QCustomPlot Discussion and Comments

QCircularBuffer support for graphingReturn to overview

I have a project where I want to be able to display a variety of time-varying data. It is expected that the amount of time that will be displayed is constant and new values will arrive roughly periodically, but they will have corresponding timestamps. It seems that calling a function of the type

QCPGraph::setData(cost QCircularBuffer<double>& keys, const QCircularBuffer<double>& values, bool alreadySorted = false)

would be a useful use case for plotting this type of data. Unfortunately, QCPDataContainer doesn't seem to be written in a way that supports this type of work. Is there an alternative recommended way to handle this use case that avoids frequent reshuffling of memory?

Since QCP maintains not only a post-allocation buffer, but also a pre-allocation buffer in its default data storage, removing a slice from the front of the data and adding data there is very fast. In fact, the case where the incoming data is already sorted and has smaller keys than the existing data is detected and handled as efficient as possible: it just copies the keys/values to the existing pre-allocation space and avoids any unnecessary sorting or merging.

Also removing and inserting slices in the middle is usually efficient. It is true though that in this case, the preceding or succeeding data is moved in memory. For usual data densities (let's say below 100k points), this has a negligible impact on performance compared with the rendering, again due to pre-/post-allocation buffers and memory layout. QCP doesn't need to re-allocate memory as you re-add new data into the previously removed slice, just move between allocated and continuous/adjacent memory locations.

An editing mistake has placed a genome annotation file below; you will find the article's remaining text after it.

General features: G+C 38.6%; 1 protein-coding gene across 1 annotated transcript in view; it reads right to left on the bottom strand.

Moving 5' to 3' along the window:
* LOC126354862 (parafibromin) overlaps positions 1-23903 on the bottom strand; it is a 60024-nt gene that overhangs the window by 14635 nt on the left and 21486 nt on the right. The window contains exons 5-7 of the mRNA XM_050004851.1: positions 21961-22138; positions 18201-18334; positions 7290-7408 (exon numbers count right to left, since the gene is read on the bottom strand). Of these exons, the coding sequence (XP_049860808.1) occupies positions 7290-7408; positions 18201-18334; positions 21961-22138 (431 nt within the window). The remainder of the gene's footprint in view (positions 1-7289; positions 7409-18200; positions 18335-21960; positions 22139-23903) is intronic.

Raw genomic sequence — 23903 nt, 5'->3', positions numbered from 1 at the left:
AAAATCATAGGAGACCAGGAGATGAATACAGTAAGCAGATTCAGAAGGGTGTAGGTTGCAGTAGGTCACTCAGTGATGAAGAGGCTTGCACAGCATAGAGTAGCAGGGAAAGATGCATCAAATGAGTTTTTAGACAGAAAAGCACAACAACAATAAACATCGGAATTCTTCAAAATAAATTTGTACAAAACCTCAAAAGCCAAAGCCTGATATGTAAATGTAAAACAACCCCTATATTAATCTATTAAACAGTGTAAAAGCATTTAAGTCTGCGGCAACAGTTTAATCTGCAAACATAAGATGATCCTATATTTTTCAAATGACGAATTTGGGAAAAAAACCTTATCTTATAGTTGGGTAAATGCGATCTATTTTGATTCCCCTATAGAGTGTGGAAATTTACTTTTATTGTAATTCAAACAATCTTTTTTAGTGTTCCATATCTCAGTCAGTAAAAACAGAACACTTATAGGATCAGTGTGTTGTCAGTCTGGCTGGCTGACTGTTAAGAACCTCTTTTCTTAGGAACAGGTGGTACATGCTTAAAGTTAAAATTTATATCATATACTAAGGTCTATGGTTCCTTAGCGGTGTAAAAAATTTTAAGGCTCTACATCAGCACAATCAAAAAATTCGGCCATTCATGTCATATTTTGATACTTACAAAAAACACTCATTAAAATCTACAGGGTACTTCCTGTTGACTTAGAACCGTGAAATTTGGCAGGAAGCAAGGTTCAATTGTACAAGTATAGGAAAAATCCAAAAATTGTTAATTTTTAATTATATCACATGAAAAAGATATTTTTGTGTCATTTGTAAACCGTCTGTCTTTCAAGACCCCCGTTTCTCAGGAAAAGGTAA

If your keys are always increasing (as is the case for a timestamp for example), a circular buffer doesn't really make sense as default. The fastest data structure for QCP's purpose has the data sorted by key, which for a circular structure would require extra work in terms of sorting across memory boundaries with an artificial boundary somewhere in the middle. I thus recommend simply adding the new data to the container using the pre-sorted argument if possible (it will recognize that it is always only appending data in terms of key). The unused data can be removed by the key that scrolls out of view, if you don't wish to keep it. In this situation, post-allocation will make memory de-/re-allocations a rare occasion.

Thank you. That was a very thorough explanation. It seems that the method you described should work for my purposes.